The Effects of Calcium Chloride on lima bean growth

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The Effect of Calcium Chloride on the Growth of Lima Beans (Phaseolus lunatus)


This experiment examines the effects of CaCl2 on Lima beans. CaCl2, is a soluble salt used as a deicing agent. Water carries the dissolved CaCl2 ions into the ground water where plants can absorb them, and possibly affecting their growth. In this study, 50 lima beans were grown under lamps and were watered with 0.00-0.08 M CaCl2 to address toxicity. Each plant was watered with 20 mL/day of their assigned solution for 30 days. The pots were rotated regularly to ensure that each Lima bean received equal light. The Lima bean sprouts were measured daily from the pot bottom to the tallest leaf or bud. The sprouting ratio, longevity, and mean sprouting time were also calculated. No lima beans watered with 0.08 M CaCl2 solution sprouted, and at 0.04 M CaCl2, 50% of the bean sprouts started to die soon after sprouting.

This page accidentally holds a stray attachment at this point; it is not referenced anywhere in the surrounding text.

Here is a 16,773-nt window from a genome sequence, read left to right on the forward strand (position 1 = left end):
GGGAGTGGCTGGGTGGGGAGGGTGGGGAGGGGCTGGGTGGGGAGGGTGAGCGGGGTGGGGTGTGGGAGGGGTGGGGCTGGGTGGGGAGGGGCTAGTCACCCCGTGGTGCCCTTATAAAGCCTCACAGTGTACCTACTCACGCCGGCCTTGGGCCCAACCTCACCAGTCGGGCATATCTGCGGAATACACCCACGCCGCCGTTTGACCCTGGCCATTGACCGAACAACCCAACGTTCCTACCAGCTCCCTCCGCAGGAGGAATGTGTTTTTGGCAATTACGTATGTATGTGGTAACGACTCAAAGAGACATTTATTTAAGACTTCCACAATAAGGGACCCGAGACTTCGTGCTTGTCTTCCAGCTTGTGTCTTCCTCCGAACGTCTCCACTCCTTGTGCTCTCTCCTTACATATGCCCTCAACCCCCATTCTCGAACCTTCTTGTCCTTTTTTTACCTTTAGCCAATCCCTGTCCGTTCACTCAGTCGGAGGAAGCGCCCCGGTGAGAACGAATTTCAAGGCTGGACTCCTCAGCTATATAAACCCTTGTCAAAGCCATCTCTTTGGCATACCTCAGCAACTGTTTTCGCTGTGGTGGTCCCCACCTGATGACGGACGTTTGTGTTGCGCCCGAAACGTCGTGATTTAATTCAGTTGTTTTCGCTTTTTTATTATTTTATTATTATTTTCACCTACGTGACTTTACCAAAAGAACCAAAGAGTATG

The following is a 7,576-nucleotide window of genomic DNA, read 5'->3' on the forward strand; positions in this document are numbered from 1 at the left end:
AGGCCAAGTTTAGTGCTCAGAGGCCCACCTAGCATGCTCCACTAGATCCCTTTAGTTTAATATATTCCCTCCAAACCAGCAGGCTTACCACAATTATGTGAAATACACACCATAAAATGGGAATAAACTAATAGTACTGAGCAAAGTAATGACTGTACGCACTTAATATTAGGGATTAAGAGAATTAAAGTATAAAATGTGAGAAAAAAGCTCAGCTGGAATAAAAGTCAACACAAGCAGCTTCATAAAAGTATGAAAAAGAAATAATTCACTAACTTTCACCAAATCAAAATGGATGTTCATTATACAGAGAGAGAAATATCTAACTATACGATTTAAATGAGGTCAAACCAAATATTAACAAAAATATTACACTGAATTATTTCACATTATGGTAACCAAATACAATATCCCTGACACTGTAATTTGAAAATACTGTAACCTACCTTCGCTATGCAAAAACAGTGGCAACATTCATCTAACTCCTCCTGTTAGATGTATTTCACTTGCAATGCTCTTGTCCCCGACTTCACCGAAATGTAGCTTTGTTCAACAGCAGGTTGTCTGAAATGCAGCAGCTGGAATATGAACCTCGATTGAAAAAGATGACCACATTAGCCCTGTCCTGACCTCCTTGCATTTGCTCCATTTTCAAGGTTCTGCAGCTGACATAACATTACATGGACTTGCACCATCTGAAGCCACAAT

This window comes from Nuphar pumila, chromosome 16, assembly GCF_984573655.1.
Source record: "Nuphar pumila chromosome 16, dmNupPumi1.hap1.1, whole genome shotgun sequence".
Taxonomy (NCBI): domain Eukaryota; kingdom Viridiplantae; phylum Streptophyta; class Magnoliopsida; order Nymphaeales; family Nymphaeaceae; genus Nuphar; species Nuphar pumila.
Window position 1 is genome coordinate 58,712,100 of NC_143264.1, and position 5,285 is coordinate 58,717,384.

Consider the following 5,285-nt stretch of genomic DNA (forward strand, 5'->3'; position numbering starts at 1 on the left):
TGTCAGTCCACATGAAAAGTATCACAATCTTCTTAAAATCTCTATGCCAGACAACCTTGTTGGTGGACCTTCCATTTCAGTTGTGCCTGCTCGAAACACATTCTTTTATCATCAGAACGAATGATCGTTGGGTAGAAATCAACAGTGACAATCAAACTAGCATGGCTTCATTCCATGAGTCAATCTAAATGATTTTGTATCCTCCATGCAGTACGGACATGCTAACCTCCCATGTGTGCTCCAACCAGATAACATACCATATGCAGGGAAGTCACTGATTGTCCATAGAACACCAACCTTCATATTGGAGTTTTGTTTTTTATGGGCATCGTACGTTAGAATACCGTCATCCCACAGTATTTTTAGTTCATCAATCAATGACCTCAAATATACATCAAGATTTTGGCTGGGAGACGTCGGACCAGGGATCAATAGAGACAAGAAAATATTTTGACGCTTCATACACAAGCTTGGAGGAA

CaCl2 in concentration > 0.04 M will kill Lima beans. In Trial 2, the CaCl2 concentrations were reduced to 0.00-0.04 M. After three weeks, the plants grew more when exposed to a smaller concentration of calcium chloride. Any solution with CaCl2 ≥ 0.02 M inhibits growth. In Trial 3 the same trial 2 method was repeated and similar results were shown.


Calcium Chloride (CaCl2)

During the winter, the ground gets icy, causing accidents. Due to the environmental problems associated with NaCl use, many people and municipaliaties now use CaCl2 to melt the ice. CaCl2 is seemingly more effective at melting at lower temperatures than NaCl. CaCl2, a white crystalline salt, dissolves easily in water, as the salt separates into Ca2+ and Cl-. When the ice melts, the dissolved calcium and chloride ions will runoff with the water into the soil.